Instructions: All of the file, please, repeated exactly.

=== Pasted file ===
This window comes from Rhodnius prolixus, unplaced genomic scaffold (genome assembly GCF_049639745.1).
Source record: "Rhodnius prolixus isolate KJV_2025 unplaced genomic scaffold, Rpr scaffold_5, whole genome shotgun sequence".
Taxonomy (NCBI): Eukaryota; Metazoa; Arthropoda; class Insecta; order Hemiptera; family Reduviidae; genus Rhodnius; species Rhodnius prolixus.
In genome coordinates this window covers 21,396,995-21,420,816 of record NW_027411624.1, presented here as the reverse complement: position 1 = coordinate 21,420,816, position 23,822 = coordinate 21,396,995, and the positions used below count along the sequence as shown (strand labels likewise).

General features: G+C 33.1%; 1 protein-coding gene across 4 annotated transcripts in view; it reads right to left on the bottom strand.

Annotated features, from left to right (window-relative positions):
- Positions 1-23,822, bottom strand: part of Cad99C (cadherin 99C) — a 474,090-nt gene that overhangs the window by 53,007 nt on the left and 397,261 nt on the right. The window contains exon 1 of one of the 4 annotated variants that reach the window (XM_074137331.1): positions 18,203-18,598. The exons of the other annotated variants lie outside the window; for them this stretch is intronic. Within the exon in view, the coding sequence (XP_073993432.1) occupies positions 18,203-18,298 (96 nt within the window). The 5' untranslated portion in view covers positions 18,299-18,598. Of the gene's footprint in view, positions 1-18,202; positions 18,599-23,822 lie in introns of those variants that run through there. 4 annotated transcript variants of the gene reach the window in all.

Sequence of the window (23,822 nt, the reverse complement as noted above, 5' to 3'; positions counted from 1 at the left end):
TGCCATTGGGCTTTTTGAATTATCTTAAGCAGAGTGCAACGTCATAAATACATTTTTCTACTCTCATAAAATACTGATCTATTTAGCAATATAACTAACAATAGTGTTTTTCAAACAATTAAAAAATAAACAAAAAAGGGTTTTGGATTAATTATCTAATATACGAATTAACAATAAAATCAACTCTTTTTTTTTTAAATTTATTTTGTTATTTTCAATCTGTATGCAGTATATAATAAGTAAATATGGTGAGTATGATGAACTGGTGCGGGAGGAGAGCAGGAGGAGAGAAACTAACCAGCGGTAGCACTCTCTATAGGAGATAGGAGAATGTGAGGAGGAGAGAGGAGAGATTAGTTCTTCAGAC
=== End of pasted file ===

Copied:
This window comes from Rhodnius prolixus, unplaced genomic scaffold (genome assembly GCF_049639745.1).
Source record: "Rhodnius prolixus isolate KJV_2025 unplaced genomic scaffold, Rpr scaffold_5, whole genome shotgun sequence".
Taxonomy (NCBI): Eukaryota; Metazoa; Arthropoda; class Insecta; order Hemiptera; family Reduviidae; genus Rhodnius; species Rhodnius prolixus.
In genome coordinates this window covers 21,396,995-21,420,816 of record NW_027411624.1, presented here as the reverse complement: position 1 = coordinate 21,420,816, position 23,822 = coordinate 21,396,995, and the positions used below count along the sequence as shown (strand labels likewise).

General features: G+C 33.1%; 1 protein-coding gene across 4 annotated transcripts in view; it reads right to left on the bottom strand.

Annotated features, from left to right (window-relative positions):
- Positions 1-23,822, bottom strand: part of Cad99C (cadherin 99C) — a 474,090-nt gene that overhangs the window by 53,007 nt on the left and 397,261 nt on the right. The window contains exon 1 of one of the 4 annotated variants that reach the window (XM_074137331.1): positions 18,203-18,598. The exons of the other annotated variants lie outside the window; for them this stretch is intronic. Within the exon in view, the coding sequence (XP_073993432.1) occupies positions 18,203-18,298 (96 nt within the window). The 5' untranslated portion in view covers positions 18,299-18,598. Of the gene's footprint in view, positions 1-18,202; positions 18,599-23,822 lie in introns of those variants that run through there. 4 annotated transcript variants of the gene reach the window in all.

Sequence of the window (23,822 nt, the reverse complement as noted above, 5' to 3'; positions counted from 1 at the left end):
TGCCATTGGGCTTTTTGAATTATCTTAAGCAGAGTGCAACGTCATAAATACATTTTTCTACTCTCATAAAATACTGATCTATTTAGCAATATAACTAACAATAGTGTTTTTCAAACAATTAAAAAATAAACAAAAAAGGGTTTTGGATTAATTATCTAATATACGAATTAACAATAAAATCAACTCTTTTTTTTTTAAATTTATTTTGTTATTTTCAATCTGTATGCAGTATATAATAAGTAAATATGGTGAGTATGATGAACTGGTGCGGGAGGAGAGCAGGAGGAGAGAAACTAACCAGCGGTAGCACTCTCTATAGGAGATAGGAGAATGTGAGGAGGAGAGAGGAGAGATTAGTTCTTCAGAC